According to Dedrian “Dee Dee” Small-Hayes, SYFL executive board member, and Scholastic director, the league’s emphasis are on the student’s scholastic component; there is a high percentage of SYFL athletes who have at least a 3.0 GPA or above. “The goal for our scholars is to strive for academic excellence and continue to provide assistance for those who face challenges. I share with our scholars that they have options and a bright future on and off the field. This just serves as a recreational vehicle,” she said. Small-Hayes suggests the results are being displayed by hundreds of SYFL alumni who have attended college, many on academic and athletic scholarships and even one Rhodes Scholar. The league is proud to boast of alumni in professional careers as attorneys, doctors, law enforcement, military, along with leaders leading by examples, coming back to the community and making a difference. “Our founder, Calvin Broadus, continues to change lives for our children in a positive light. I’m a firm believer that ‘leadership’ is taking responsibility where others are making excuses. Given the resources provided, our SYFL scholar-athletes are destined for greatness.”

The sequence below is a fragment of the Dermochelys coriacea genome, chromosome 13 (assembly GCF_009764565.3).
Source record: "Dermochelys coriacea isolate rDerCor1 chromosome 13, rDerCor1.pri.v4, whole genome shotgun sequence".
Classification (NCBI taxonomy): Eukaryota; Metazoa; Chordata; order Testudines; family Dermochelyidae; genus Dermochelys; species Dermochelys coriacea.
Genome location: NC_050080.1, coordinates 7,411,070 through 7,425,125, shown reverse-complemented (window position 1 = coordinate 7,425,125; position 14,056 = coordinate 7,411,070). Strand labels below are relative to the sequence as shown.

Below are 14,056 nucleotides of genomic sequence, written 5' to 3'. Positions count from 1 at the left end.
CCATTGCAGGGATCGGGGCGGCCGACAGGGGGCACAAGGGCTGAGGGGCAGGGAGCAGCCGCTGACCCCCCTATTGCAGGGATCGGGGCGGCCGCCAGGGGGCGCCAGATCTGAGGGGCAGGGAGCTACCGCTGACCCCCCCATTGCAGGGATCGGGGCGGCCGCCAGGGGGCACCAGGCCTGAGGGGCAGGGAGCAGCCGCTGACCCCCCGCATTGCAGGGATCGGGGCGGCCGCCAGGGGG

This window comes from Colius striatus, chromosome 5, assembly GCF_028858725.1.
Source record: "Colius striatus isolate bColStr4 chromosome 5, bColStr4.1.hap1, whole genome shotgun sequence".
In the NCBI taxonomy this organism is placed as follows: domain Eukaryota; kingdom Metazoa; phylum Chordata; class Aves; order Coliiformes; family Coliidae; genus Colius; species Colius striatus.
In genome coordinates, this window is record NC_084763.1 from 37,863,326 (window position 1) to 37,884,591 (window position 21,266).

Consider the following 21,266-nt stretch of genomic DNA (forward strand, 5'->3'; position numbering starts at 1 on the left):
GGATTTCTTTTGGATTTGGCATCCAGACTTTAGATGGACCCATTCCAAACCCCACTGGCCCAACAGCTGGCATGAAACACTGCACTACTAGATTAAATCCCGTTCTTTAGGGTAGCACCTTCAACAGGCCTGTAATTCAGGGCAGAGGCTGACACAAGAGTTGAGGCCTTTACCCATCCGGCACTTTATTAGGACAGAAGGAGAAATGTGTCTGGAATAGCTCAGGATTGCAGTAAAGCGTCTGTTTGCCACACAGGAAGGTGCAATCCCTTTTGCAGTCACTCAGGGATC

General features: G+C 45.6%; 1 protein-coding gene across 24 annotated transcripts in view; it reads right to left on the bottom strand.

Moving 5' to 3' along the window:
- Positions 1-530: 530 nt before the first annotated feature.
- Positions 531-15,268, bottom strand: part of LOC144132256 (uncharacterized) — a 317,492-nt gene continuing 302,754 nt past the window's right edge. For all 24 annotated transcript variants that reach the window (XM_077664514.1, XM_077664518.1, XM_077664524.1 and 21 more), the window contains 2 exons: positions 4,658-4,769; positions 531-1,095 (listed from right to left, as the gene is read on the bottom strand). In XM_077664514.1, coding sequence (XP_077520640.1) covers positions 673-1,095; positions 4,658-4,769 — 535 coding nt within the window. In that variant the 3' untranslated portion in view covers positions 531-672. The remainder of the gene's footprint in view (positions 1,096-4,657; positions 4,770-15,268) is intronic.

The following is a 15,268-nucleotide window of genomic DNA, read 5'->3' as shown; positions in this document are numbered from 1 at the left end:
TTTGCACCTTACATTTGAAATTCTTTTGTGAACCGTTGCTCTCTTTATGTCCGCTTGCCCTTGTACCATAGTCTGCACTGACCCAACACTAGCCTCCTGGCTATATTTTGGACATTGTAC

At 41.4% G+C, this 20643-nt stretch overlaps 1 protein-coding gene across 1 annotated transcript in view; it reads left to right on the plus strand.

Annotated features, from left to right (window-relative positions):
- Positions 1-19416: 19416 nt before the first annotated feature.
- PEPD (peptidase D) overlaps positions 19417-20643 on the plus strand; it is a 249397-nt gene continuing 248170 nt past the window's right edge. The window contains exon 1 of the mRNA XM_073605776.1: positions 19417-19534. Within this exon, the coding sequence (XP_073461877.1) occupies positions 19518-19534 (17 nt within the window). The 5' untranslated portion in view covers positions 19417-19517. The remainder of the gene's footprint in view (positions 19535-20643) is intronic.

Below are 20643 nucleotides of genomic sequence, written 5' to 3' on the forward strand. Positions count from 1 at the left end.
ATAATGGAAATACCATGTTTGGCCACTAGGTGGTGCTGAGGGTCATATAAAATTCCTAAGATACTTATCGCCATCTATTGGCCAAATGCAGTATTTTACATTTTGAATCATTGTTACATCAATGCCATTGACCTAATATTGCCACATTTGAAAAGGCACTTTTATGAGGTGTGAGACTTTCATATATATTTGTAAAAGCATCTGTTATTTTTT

For the boys and girls of the SYFL, they learn a skill and life lessons through hard tackles, challenging choreography and tough love from their football or cheer-coaches, who often dedicate months of their time to this kind of community building work. “Man … listen, since early August we come with this thing [youth football and cheer] … and here we are. What’s the date, December 3rd?,” said position coach Michael Gammage, of the Rams 12-U division. SYFL Commissioner Haamid Wadood feels the coaches are the heartbeat of the organization. “The [football and cheer] coaches are the most intricate part of the whole thing because they are closest to the kids,” said SYFL Wadood. “These volunteers are the men and women who often become surrogate relatives during the season and though out the offseason.” Coach Gammage agrees, suggesting that coaching is more than wins, losses, and trophies. “One of the most important things is that you’re raising young men and young women in some cases, but the coaches are the extension of the parent, who helps raise the child,” he said.